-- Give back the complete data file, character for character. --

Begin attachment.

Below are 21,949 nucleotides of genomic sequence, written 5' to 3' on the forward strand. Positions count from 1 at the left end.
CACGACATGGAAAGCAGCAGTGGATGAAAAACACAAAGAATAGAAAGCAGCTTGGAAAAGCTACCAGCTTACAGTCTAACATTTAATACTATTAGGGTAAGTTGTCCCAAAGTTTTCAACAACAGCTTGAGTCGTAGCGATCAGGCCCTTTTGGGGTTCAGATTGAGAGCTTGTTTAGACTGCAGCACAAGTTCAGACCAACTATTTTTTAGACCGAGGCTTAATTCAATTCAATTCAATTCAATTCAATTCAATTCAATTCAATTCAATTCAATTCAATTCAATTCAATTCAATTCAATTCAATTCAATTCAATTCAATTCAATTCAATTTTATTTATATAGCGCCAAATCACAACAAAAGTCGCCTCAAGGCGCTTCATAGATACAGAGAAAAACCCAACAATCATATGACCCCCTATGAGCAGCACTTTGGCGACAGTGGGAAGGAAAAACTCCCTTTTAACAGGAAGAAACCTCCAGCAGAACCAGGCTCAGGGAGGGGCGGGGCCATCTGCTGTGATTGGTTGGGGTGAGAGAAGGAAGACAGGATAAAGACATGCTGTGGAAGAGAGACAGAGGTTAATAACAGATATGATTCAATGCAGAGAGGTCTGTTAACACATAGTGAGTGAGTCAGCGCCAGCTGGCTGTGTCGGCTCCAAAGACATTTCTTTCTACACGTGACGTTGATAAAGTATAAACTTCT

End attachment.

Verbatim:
Below are 21,949 nucleotides of genomic sequence, written 5' to 3' on the forward strand. Positions count from 1 at the left end.
CACGACATGGAAAGCAGCAGTGGATGAAAAACACAAAGAATAGAAAGCAGCTTGGAAAAGCTACCAGCTTACAGTCTAACATTTAATACTATTAGGGTAAGTTGTCCCAAAGTTTTCAACAACAGCTTGAGTCGTAGCGATCAGGCCCTTTTGGGGTTCAGATTGAGAGCTTGTTTAGACTGCAGCACAAGTTCAGACCAACTATTTTTTAGACCGAGGCTTAATTCAATTCAATTCAATTCAATTCAATTCAATTCAATTCAATTCAATTCAATTCAATTCAATTCAATTCAATTCAATTCAATTCAATTCAATTCAATTCAATTCAATTTTATTTATATAGCGCCAAATCACAACAAAAGTCGCCTCAAGGCGCTTCATAGATACAGAGAAAAACCCAACAATCATATGACCCCCTATGAGCAGCACTTTGGCGACAGTGGGAAGGAAAAACTCCCTTTTAACAGGAAGAAACCTCCAGCAGAACCAGGCTCAGGGAGGGGCGGGGCCATCTGCTGTGATTGGTTGGGGTGAGAGAAGGAAGACAGGATAAAGACATGCTGTGGAAGAGAGACAGAGGTTAATAACAGATATGATTCAATGCAGAGAGGTCTGTTAACACATAGTGAGTGAGTCAGCGCCAGCTGGCTGTGTCGGCTCCAAAGACATTTCTTTCTACACGTGACGTTGATAAAGTATAAACTTCT